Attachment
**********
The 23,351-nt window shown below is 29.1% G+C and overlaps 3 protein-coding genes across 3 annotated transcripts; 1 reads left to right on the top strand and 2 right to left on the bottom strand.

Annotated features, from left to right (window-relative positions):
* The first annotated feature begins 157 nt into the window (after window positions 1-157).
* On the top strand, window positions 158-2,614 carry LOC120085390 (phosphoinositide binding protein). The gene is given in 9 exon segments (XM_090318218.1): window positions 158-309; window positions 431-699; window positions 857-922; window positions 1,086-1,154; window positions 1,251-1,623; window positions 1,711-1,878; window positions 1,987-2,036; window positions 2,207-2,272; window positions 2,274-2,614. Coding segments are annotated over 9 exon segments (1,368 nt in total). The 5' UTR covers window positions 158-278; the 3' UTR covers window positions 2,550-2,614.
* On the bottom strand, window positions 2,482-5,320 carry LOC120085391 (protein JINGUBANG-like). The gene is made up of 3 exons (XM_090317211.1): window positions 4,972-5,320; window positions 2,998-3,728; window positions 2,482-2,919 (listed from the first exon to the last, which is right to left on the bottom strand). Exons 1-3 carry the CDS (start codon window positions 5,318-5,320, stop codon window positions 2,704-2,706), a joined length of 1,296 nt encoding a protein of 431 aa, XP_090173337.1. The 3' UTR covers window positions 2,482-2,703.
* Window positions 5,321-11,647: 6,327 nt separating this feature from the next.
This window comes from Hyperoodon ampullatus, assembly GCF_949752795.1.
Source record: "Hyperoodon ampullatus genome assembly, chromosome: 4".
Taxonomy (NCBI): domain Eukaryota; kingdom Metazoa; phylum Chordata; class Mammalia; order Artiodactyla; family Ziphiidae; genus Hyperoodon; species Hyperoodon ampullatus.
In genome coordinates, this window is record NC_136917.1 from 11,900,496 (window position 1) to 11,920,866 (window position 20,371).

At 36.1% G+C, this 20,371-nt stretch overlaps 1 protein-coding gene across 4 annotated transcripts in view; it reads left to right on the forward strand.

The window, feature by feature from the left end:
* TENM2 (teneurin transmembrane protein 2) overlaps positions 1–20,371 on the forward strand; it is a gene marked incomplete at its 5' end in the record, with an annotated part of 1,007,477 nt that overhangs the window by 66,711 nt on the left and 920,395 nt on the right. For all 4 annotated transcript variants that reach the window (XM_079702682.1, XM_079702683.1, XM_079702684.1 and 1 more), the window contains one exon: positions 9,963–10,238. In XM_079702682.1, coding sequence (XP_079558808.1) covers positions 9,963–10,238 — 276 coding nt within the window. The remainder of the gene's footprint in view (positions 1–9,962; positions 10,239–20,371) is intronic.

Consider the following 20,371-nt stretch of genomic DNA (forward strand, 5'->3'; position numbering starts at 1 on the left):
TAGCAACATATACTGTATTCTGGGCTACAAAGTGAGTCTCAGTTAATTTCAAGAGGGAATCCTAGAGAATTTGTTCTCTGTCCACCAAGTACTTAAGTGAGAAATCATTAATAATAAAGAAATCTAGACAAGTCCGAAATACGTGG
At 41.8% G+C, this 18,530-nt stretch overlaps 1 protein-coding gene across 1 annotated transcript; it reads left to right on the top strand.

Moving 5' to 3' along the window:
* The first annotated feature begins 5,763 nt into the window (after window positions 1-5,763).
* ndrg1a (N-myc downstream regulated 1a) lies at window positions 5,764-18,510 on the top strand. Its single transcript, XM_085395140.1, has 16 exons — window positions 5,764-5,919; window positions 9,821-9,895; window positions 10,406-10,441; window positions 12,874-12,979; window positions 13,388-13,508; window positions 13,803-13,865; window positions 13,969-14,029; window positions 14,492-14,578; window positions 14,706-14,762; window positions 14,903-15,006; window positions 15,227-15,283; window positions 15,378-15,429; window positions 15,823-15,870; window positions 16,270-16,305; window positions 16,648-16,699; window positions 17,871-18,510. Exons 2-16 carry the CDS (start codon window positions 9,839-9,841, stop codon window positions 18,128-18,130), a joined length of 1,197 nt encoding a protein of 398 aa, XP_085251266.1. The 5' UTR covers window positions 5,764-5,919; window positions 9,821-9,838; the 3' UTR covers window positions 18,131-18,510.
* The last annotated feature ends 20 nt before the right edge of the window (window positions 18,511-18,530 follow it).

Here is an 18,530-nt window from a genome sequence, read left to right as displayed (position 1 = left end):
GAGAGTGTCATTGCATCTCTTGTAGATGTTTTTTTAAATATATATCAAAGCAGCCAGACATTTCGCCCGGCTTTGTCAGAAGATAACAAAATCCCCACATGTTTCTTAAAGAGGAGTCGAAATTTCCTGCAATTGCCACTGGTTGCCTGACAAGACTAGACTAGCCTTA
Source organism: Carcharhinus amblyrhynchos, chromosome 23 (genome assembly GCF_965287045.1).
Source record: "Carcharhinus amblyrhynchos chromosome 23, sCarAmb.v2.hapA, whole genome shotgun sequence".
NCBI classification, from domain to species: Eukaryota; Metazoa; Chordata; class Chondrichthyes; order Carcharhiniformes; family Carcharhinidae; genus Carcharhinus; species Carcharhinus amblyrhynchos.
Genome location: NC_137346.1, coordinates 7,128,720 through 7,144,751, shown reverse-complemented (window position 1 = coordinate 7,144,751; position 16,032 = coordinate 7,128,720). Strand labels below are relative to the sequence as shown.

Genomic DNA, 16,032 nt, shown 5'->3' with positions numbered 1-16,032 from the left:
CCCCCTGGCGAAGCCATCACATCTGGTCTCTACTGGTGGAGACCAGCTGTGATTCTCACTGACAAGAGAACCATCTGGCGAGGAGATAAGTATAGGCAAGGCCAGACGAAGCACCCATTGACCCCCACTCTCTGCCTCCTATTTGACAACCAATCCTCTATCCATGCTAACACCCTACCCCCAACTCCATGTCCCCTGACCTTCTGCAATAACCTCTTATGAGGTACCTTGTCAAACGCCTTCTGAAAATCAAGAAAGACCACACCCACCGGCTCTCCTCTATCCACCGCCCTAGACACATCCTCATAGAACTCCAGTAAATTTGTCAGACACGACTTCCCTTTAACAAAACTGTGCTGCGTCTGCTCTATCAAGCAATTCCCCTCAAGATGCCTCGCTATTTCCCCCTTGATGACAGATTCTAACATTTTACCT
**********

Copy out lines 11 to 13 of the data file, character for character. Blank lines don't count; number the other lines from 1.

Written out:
At 36.1% G+C, this 20,371-nt stretch overlaps 1 protein-coding gene across 4 annotated transcripts in view; it reads left to right on the forward strand.

The window, feature by feature from the left end:
* TENM2 (teneurin transmembrane protein 2) overlaps positions 1–20,371 on the forward strand; it is a gene marked incomplete at its 5' end in the record, with an annotated part of 1,007,477 nt that overhangs the window by 66,711 nt on the left and 920,395 nt on the right. For all 4 annotated transcript variants that reach the window (XM_079702682.1, XM_079702683.1, XM_079702684.1 and 1 more), the window contains one exon: positions 9,963–10,238. In XM_079702682.1, coding sequence (XP_079558808.1) covers positions 9,963–10,238 — 276 coding nt within the window. The remainder of the gene's footprint in view (positions 1–9,962; positions 10,239–20,371) is intronic.